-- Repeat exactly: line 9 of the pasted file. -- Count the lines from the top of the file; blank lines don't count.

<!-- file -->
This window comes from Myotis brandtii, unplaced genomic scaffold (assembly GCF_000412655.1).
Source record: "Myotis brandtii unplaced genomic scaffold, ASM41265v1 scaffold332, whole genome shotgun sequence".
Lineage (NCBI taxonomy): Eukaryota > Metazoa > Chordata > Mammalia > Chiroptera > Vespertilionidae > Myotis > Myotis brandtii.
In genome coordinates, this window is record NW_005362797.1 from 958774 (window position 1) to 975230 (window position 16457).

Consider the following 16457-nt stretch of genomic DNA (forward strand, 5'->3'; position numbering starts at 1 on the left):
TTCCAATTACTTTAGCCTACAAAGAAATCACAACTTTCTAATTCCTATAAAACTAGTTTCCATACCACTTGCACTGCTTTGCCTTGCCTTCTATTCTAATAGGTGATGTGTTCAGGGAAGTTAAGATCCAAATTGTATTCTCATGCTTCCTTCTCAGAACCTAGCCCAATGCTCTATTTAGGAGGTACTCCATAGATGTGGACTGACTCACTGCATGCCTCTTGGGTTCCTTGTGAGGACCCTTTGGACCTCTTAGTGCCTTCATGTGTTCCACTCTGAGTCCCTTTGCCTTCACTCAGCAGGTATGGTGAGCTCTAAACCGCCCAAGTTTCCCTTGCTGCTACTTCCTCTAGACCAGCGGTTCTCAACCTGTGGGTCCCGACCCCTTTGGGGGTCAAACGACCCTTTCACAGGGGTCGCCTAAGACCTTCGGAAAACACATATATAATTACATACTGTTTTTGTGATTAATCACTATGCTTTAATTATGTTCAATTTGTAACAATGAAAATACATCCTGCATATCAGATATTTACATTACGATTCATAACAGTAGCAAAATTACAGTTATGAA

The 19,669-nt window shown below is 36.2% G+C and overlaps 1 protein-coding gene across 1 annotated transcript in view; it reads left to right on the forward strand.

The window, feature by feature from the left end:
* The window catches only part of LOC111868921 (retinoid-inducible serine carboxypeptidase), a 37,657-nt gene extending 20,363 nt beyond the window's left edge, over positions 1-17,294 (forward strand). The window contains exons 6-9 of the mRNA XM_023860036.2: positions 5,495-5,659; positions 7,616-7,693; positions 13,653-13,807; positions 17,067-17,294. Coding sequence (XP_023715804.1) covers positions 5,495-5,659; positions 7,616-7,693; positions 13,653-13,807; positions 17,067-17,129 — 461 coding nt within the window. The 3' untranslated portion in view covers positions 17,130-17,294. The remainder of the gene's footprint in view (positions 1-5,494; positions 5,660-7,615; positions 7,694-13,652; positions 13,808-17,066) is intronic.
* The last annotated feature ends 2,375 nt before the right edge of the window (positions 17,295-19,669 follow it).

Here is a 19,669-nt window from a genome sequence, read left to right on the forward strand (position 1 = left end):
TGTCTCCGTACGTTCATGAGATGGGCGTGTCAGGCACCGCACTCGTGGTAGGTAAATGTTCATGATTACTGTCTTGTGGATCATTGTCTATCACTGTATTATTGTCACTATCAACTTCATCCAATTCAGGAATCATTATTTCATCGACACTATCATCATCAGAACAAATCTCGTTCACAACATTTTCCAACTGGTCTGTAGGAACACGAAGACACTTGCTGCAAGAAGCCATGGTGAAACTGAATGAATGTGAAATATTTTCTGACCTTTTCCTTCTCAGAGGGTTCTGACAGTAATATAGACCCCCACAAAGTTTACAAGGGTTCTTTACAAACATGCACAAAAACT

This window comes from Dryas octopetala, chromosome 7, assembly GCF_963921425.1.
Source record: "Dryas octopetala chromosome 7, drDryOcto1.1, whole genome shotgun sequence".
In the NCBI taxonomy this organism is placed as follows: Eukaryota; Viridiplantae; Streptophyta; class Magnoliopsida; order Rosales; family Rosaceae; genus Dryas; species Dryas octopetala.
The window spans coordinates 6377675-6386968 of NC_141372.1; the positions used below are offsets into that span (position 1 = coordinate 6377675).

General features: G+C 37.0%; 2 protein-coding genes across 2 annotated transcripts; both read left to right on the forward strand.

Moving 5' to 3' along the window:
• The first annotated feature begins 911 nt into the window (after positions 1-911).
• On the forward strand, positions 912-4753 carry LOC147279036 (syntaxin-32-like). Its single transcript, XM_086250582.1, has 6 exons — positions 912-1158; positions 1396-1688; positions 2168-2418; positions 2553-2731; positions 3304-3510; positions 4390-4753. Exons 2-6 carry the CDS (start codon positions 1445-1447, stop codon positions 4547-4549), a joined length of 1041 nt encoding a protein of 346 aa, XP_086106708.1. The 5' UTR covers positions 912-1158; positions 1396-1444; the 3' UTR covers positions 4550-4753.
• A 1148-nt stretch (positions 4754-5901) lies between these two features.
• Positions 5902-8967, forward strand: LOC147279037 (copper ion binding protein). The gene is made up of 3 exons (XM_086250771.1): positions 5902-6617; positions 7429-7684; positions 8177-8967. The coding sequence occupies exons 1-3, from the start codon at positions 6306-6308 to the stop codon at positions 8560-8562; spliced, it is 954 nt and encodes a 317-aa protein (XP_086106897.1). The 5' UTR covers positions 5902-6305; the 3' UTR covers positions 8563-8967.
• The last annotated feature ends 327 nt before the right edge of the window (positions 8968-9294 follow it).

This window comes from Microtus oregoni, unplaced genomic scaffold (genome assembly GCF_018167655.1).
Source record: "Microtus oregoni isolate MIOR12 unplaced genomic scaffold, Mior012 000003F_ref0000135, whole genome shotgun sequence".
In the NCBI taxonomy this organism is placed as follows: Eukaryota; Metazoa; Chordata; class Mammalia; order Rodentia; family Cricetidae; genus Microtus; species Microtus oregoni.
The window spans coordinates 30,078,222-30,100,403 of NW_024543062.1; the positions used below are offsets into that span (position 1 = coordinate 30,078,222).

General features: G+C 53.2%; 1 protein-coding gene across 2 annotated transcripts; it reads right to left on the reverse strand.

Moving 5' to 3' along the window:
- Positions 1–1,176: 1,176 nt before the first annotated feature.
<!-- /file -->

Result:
* The window catches only part of LOC111868921 (retinoid-inducible serine carboxypeptidase), a 37,657-nt gene extending 20,363 nt beyond the window's left edge, over positions 1-17,294 (forward strand). The window contains exons 6-9 of the mRNA XM_023860036.2: positions 5,495-5,659; positions 7,616-7,693; positions 13,653-13,807; positions 17,067-17,294. Coding sequence (XP_023715804.1) covers positions 5,495-5,659; positions 7,616-7,693; positions 13,653-13,807; positions 17,067-17,129 — 461 coding nt within the window. The 3' untranslated portion in view covers positions 17,130-17,294. The remainder of the gene's footprint in view (positions 1-5,494; positions 5,660-7,615; positions 7,694-13,652; positions 13,808-17,066) is intronic.